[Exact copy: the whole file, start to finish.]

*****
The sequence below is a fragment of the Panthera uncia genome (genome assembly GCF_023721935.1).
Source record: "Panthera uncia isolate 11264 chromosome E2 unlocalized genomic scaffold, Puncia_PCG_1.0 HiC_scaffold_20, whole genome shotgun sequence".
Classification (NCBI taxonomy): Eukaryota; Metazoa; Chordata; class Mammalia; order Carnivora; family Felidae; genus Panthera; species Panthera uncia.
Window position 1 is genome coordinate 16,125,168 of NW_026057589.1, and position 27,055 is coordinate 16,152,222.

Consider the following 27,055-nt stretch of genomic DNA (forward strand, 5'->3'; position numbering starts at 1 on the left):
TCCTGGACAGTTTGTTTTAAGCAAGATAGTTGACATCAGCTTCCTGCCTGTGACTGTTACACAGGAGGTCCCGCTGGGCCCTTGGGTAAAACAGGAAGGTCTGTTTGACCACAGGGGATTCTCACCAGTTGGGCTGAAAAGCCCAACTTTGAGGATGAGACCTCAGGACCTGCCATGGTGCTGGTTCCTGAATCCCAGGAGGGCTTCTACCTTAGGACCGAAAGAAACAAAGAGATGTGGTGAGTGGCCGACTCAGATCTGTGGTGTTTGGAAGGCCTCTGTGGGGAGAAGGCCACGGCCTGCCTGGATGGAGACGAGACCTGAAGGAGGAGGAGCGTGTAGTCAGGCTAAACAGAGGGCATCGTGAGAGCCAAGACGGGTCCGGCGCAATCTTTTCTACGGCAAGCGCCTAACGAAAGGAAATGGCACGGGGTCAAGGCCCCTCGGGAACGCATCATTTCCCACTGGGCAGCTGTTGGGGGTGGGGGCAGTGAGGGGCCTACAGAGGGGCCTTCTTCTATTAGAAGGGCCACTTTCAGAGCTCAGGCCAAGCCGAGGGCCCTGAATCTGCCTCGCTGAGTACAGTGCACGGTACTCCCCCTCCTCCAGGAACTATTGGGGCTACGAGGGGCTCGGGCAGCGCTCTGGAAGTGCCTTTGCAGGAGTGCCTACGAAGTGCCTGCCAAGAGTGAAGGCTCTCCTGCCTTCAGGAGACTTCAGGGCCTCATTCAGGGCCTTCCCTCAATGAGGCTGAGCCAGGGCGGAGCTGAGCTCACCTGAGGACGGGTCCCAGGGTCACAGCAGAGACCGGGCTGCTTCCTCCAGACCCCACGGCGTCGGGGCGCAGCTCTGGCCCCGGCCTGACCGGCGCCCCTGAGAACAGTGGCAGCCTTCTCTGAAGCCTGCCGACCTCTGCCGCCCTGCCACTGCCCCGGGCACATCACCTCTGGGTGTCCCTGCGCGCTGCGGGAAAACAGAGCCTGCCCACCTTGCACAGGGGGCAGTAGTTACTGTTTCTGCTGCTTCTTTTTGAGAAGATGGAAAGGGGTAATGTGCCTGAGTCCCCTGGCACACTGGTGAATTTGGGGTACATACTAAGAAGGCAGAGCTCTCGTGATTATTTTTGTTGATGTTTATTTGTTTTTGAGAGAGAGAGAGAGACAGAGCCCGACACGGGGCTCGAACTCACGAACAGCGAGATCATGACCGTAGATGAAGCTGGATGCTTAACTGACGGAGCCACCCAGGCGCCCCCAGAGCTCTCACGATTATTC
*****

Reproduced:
The sequence below is a fragment of the Panthera uncia genome (genome assembly GCF_023721935.1).
Source record: "Panthera uncia isolate 11264 chromosome E2 unlocalized genomic scaffold, Puncia_PCG_1.0 HiC_scaffold_20, whole genome shotgun sequence".
Classification (NCBI taxonomy): Eukaryota; Metazoa; Chordata; class Mammalia; order Carnivora; family Felidae; genus Panthera; species Panthera uncia.
Window position 1 is genome coordinate 16,125,168 of NW_026057589.1, and position 27,055 is coordinate 16,152,222.

Consider the following 27,055-nt stretch of genomic DNA (forward strand, 5'->3'; position numbering starts at 1 on the left):
TCCTGGACAGTTTGTTTTAAGCAAGATAGTTGACATCAGCTTCCTGCCTGTGACTGTTACACAGGAGGTCCCGCTGGGCCCTTGGGTAAAACAGGAAGGTCTGTTTGACCACAGGGGATTCTCACCAGTTGGGCTGAAAAGCCCAACTTTGAGGATGAGACCTCAGGACCTGCCATGGTGCTGGTTCCTGAATCCCAGGAGGGCTTCTACCTTAGGACCGAAAGAAACAAAGAGATGTGGTGAGTGGCCGACTCAGATCTGTGGTGTTTGGAAGGCCTCTGTGGGGAGAAGGCCACGGCCTGCCTGGATGGAGACGAGACCTGAAGGAGGAGGAGCGTGTAGTCAGGCTAAACAGAGGGCATCGTGAGAGCCAAGACGGGTCCGGCGCAATCTTTTCTACGGCAAGCGCCTAACGAAAGGAAATGGCACGGGGTCAAGGCCCCTCGGGAACGCATCATTTCCCACTGGGCAGCTGTTGGGGGTGGGGGCAGTGAGGGGCCTACAGAGGGGCCTTCTTCTATTAGAAGGGCCACTTTCAGAGCTCAGGCCAAGCCGAGGGCCCTGAATCTGCCTCGCTGAGTACAGTGCACGGTACTCCCCCTCCTCCAGGAACTATTGGGGCTACGAGGGGCTCGGGCAGCGCTCTGGAAGTGCCTTTGCAGGAGTGCCTACGAAGTGCCTGCCAAGAGTGAAGGCTCTCCTGCCTTCAGGAGACTTCAGGGCCTCATTCAGGGCCTTCCCTCAATGAGGCTGAGCCAGGGCGGAGCTGAGCTCACCTGAGGACGGGTCCCAGGGTCACAGCAGAGACCGGGCTGCTTCCTCCAGACCCCACGGCGTCGGGGCGCAGCTCTGGCCCCGGCCTGACCGGCGCCCCTGAGAACAGTGGCAGCCTTCTCTGAAGCCTGCCGACCTCTGCCGCCCTGCCACTGCCCCGGGCACATCACCTCTGGGTGTCCCTGCGCGCTGCGGGAAAACAGAGCCTGCCCACCTTGCACAGGGGGCAGTAGTTACTGTTTCTGCTGCTTCTTTTTGAGAAGATGGAAAGGGGTAATGTGCCTGAGTCCCCTGGCACACTGGTGAATTTGGGGTACATACTAAGAAGGCAGAGCTCTCGTGATTATTTTTGTTGATGTTTATTTGTTTTTGAGAGAGAGAGAGAGACAGAGCCCGACACGGGGCTCGAACTCACGAACAGCGAGATCATGACCGTAGATGAAGCTGGATGCTTAACTGACGGAGCCACCCAGGCGCCCCCAGAGCTCTCACGATTATTC